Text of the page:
Article 12 explained the connection between the Gal Holiday song Come Home and my own home coming. The connection between the song and my own poem about the Cherry Blossom – was a lovely coincidence, as if the song Come Home had settled into my psyche whilst sprinkling creative seeds. Article 12 argued that we need to be humble in the face of how awesome nature, and natural events, can be and concluded that, though many aspects of my articles have highlighted my negative experience, there were so many beautiful moments in amongst all the carnage.
Throughout the ‘Don’t Let Me Die In Phoenix’ articles I have sought to, deliberately, set up a series of dichotomies because I have learnt through out my life that new ideas reveal themselves when we blur the boundaries between, apparently, opposing ideas, words and concepts. The next three articles set to highlight tensions between different words that I have highlighted across the ‘Don’t Let Me Die In Phoenix’ series, such as I have compiled into this poem:
Yir a Lang Time Hauf Deed
A Problem versus A Person.
Damaged versus Different.
Perfection versus Acceptance.
Deficit versus Strengths.
Shame versus Pride.
Nothingness versus Happiness.
Exhaustion versus Liberation.
Sadness versus Gladness.
Braveness versus Fortitude.
To Win versus Survives.
Trauma versus Endurance.
Truth versus Lies.
Silence versus His-story.
Jealously versus love,
Fear versus Hope.
Pain versus Hugs.
When they work us,
Till we are ‘Hauf Deed ’
This ‘Epilogue’ article is the 13th Article in the ‘Don’t Let Me Die In Phoenix’ series and is posted 13 months on from my discharge from hospital. 13 is one of my lucky numbers, so it seems fitting to finish the story by bringing readers up to date with and update concerning my longer term rehabilitation and the difficulties I have had going back to work, beginning to travel again and gradually making my way back into the world.
However, this is not the final thing that I will write about my experience in Phoenix. I will subsequently, post two concluding articles, ‘What We Can Learn From The ‘Don’t Let Me Die In Phoenix’ Series About Post-Traumatic Stress and ‘What We Can Learn From The ‘Don’t Let Me Die In Phoenix’ Series About The Current Scottish Political Situation’. That final article will specifically explain the allegory (story with in the story) concerning Scotland and Scottishness that lies with in my story.
Every medic I met during my time in hospital asked me if I was diabetic. I have never been diabetic but, in the last 10 to fifteen years or so, I have been tested lots of times for diabetes because I used to be excessively over weight. So much did medics suggest I should be tested, I started to find it disablist and prejudiced. But, in hindsight, their concern was helpful in concentrating my mind on how I would reduce my weight. In essence the technique was simple, eat less food, drink less alcohol (particularly beer and cider) and exercise more. In order to exercise more I had to stop being the ‘go to guy’ at work and concentrate on my own needs, rather than the needs of others.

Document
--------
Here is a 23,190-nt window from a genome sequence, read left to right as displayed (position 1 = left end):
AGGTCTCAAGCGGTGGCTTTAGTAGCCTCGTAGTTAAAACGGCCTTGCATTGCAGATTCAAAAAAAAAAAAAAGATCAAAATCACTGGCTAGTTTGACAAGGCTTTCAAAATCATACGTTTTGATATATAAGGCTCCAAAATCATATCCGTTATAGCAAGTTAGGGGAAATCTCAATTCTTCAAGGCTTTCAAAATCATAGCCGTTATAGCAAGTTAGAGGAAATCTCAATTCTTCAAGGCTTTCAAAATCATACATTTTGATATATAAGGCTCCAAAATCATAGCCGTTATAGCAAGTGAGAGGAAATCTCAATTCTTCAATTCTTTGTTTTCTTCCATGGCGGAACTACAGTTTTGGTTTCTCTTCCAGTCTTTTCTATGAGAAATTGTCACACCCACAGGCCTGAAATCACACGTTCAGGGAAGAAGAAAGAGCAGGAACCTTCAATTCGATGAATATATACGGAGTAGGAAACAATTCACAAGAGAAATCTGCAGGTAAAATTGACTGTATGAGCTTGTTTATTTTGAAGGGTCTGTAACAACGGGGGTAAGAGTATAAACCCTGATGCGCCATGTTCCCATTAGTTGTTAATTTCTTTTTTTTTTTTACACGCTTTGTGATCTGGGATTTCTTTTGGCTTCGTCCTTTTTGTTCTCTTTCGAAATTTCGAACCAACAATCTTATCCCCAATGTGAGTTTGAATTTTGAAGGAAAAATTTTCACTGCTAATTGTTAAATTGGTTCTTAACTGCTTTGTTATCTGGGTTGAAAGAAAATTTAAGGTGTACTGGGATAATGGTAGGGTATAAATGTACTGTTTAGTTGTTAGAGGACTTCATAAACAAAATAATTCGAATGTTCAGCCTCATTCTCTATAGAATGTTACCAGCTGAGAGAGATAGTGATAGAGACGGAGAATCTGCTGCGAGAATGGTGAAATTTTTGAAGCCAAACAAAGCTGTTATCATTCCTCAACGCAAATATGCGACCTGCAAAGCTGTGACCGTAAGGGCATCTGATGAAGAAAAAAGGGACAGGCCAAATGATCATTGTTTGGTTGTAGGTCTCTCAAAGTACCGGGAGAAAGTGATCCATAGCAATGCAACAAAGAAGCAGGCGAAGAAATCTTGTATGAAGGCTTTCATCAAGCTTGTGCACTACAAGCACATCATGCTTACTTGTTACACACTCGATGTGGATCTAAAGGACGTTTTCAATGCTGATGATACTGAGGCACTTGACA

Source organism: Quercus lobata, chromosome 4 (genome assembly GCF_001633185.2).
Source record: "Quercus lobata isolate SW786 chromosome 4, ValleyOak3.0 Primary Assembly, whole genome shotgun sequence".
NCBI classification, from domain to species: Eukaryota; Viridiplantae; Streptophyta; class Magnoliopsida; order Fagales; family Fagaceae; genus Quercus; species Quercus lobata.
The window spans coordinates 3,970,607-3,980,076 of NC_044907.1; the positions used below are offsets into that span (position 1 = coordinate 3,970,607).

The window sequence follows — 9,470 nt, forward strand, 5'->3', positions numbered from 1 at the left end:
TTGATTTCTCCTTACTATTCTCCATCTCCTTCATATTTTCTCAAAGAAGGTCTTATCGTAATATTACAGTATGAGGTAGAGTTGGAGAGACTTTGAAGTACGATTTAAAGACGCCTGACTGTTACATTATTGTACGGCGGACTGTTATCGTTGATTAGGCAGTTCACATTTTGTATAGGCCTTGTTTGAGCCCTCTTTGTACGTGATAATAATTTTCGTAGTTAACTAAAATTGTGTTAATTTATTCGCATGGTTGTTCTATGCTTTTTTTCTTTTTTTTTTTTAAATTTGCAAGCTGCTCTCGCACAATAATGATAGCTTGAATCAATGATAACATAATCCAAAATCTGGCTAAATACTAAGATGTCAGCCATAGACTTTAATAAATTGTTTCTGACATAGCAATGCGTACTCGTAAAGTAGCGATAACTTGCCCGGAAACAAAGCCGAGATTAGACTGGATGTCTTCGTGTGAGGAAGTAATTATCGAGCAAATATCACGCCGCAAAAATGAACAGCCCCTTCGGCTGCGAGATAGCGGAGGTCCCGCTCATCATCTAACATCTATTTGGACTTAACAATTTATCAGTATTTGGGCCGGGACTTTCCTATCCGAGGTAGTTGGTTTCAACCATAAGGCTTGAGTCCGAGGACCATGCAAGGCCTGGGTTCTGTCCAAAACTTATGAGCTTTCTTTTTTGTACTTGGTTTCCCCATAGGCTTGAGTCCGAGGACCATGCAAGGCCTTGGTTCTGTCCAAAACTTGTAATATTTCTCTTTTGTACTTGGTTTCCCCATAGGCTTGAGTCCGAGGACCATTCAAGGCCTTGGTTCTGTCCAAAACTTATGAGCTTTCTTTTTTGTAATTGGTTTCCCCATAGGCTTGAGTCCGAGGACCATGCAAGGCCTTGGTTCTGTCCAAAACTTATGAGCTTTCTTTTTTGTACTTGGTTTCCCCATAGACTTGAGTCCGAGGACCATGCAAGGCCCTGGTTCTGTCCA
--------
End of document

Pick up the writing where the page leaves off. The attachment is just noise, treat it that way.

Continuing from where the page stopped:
Over a four year period, I had lost around 140 pounds in weight. I found it ironic that my immune system decided to give up on me, just when I was the most physically fit and healthy I had been in years. I had wondered if the weight loss process of a strict diet and high exercise (3-5 miles of hill walking a day) might have caused problems with my immune system. The doctors were of a different view, they all stated that the weight loss had increased my chances of survival, and, that the fact that I now presented as a generally fit and healthy person, meant I had had a better chance to survive the series of operations that I went through. Indeed, one even said that had I still been over weight I might not have survived. So losing weight saved my life.
The medics continuously said how unlucky I was to have contracted such a rare type of infection. In the end, there could be no definitive answer as to what caused the infection. My conclusion was that, bad luck apart, I had over-worked myself to the brink of death and that I was, actually, a very lucky man to be alive.
On returning to Scotland my wife came back from work one day very upset. One of her patients had lost is wife whilst on holiday to sepsis. It had brought the experience flooding back. Her patient had taken his wife to an A and E and they had not been able to work out what was wrong with her.
I owe my life to the very quick action of a person who worked in ER called Dr Mallashock, who sent me for the tests, identified the problem and had me passed onto the surgeons (primed for surgery) within a couple of hours. That’s how lucky I was and I have been at pains to pay homage to such professionals who have been working so hard (and at risk to their own health) to ensure that other people’s lives are saved. during the Corona Virus.
Article 6 stated that my heart went, ‘out to those doctors, nurses, and runners in the USA who were struggling to provide health care support in the context that Julianne described. Their trauma is unimaginable, but they have to share their stories and we have to try and understand and witness them, if we are to help the ‘survivors’ to move on from what they have experienced.’ It also argued that:
Indeed, we have written previously in this blog about the injustices of the Hillsborough disaster. One of which was that the relatives did not, necessarily, know how their loved ones died and what their loved ones died of, because evidence was suppressed or doctored. The stress that the cover up caused was inhumane and justice took far to long to be served. We must ensure that families that have lost their loved ones during the Corona Virus do not have a similar experience and are not having to fight, decades later, for truth and justice.